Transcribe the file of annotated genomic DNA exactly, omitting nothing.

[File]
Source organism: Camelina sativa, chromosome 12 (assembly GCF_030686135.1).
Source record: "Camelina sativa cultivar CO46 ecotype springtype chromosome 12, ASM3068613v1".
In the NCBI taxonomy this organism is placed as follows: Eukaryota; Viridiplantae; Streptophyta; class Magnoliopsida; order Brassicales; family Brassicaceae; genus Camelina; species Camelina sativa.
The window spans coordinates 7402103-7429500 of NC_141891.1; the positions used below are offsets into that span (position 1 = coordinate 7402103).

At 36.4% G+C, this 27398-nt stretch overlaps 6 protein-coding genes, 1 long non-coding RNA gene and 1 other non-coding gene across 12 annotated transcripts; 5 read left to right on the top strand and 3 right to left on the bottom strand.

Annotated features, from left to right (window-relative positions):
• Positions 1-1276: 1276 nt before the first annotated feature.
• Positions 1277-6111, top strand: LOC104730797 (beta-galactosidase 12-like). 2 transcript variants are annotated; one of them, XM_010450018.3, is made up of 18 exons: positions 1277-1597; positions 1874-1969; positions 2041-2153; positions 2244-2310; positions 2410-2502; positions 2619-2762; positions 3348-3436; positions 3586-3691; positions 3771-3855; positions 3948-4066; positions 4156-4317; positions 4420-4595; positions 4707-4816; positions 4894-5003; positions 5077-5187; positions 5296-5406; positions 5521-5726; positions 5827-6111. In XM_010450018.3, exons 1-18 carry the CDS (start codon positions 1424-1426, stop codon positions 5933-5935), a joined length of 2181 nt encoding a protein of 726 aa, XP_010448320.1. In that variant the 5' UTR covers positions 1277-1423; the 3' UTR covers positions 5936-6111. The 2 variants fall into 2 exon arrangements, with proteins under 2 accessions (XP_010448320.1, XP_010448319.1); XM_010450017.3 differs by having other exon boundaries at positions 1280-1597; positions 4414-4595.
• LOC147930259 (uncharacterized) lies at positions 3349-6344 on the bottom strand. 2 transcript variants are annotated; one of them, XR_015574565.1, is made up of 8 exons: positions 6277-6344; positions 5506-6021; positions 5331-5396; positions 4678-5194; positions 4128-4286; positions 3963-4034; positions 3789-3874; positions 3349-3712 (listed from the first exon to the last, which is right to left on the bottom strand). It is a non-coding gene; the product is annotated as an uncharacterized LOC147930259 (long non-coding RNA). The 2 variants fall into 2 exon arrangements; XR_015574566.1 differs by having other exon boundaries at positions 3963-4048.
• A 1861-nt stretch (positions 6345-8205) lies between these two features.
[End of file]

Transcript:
Source organism: Camelina sativa, chromosome 12 (assembly GCF_030686135.1).
Source record: "Camelina sativa cultivar CO46 ecotype springtype chromosome 12, ASM3068613v1".
In the NCBI taxonomy this organism is placed as follows: Eukaryota; Viridiplantae; Streptophyta; class Magnoliopsida; order Brassicales; family Brassicaceae; genus Camelina; species Camelina sativa.
The window spans coordinates 7402103-7429500 of NC_141891.1; the positions used below are offsets into that span (position 1 = coordinate 7402103).

At 36.4% G+C, this 27398-nt stretch overlaps 6 protein-coding genes, 1 long non-coding RNA gene and 1 other non-coding gene across 12 annotated transcripts; 5 read left to right on the top strand and 3 right to left on the bottom strand.

Annotated features, from left to right (window-relative positions):
• Positions 1-1276: 1276 nt before the first annotated feature.
• Positions 1277-6111, top strand: LOC104730797 (beta-galactosidase 12-like). 2 transcript variants are annotated; one of them, XM_010450018.3, is made up of 18 exons: positions 1277-1597; positions 1874-1969; positions 2041-2153; positions 2244-2310; positions 2410-2502; positions 2619-2762; positions 3348-3436; positions 3586-3691; positions 3771-3855; positions 3948-4066; positions 4156-4317; positions 4420-4595; positions 4707-4816; positions 4894-5003; positions 5077-5187; positions 5296-5406; positions 5521-5726; positions 5827-6111. In XM_010450018.3, exons 1-18 carry the CDS (start codon positions 1424-1426, stop codon positions 5933-5935), a joined length of 2181 nt encoding a protein of 726 aa, XP_010448320.1. In that variant the 5' UTR covers positions 1277-1423; the 3' UTR covers positions 5936-6111. The 2 variants fall into 2 exon arrangements, with proteins under 2 accessions (XP_010448320.1, XP_010448319.1); XM_010450017.3 differs by having other exon boundaries at positions 1280-1597; positions 4414-4595.
• LOC147930259 (uncharacterized) lies at positions 3349-6344 on the bottom strand. 2 transcript variants are annotated; one of them, XR_015574565.1, is made up of 8 exons: positions 6277-6344; positions 5506-6021; positions 5331-5396; positions 4678-5194; positions 4128-4286; positions 3963-4034; positions 3789-3874; positions 3349-3712 (listed from the first exon to the last, which is right to left on the bottom strand). It is a non-coding gene; the product is annotated as an uncharacterized LOC147930259 (long non-coding RNA). The 2 variants fall into 2 exon arrangements; XR_015574566.1 differs by having other exon boundaries at positions 3963-4048.
• A 1861-nt stretch (positions 6345-8205) lies between these two features.